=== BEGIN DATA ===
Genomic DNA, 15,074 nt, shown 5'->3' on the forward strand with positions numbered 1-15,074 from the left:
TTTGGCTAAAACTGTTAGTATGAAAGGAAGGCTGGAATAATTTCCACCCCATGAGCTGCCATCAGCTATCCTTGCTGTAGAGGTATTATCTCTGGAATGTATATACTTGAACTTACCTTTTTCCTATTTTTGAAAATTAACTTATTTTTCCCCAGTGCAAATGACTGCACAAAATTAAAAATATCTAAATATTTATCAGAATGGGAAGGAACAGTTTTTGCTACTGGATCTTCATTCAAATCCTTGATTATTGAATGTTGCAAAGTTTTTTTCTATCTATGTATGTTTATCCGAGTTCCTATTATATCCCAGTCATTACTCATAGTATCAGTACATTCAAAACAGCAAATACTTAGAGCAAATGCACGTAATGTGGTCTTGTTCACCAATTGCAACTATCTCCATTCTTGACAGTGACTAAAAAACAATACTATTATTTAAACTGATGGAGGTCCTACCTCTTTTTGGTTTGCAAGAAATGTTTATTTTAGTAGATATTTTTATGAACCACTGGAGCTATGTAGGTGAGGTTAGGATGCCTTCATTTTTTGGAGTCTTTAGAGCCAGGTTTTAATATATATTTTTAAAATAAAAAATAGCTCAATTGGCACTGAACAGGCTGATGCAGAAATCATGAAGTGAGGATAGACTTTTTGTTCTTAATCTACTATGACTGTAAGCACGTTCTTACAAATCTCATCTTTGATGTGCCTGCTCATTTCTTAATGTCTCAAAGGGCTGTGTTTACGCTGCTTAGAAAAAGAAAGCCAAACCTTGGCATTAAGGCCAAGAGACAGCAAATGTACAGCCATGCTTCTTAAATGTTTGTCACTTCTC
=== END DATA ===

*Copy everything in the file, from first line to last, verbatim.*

Genomic DNA, 15,074 nt, shown 5'->3' on the forward strand with positions numbered 1-15,074 from the left:
TTTGGCTAAAACTGTTAGTATGAAAGGAAGGCTGGAATAATTTCCACCCCATGAGCTGCCATCAGCTATCCTTGCTGTAGAGGTATTATCTCTGGAATGTATATACTTGAACTTACCTTTTTCCTATTTTTGAAAATTAACTTATTTTTCCCCAGTGCAAATGACTGCACAAAATTAAAAATATCTAAATATTTATCAGAATGGGAAGGAACAGTTTTTGCTACTGGATCTTCATTCAAATCCTTGATTATTGAATGTTGCAAAGTTTTTTTCTATCTATGTATGTTTATCCGAGTTCCTATTATATCCCAGTCATTACTCATAGTATCAGTACATTCAAAACAGCAAATACTTAGAGCAAATGCACGTAATGTGGTCTTGTTCACCAATTGCAACTATCTCCATTCTTGACAGTGACTAAAAAACAATACTATTATTTAAACTGATGGAGGTCCTACCTCTTTTTGGTTTGCAAGAAATGTTTATTTTAGTAGATATTTTTATGAACCACTGGAGCTATGTAGGTGAGGTTAGGATGCCTTCATTTTTTGGAGTCTTTAGAGCCAGGTTTTAATATATATTTTTAAAATAAAAAATAGCTCAATTGGCACTGAACAGGCTGATGCAGAAATCATGAAGTGAGGATAGACTTTTTGTTCTTAATCTACTATGACTGTAAGCACGTTCTTACAAATCTCATCTTTGATGTGCCTGCTCATTTCTTAATGTCTCAAAGGGCTGTGTTTACGCTGCTTAGAAAAAGAAAGCCAAACCTTGGCATTAAGGCCAAGAGACAGCAAATGTACAGCCATGCTTCTTAAATGTTTGTCACTTCTC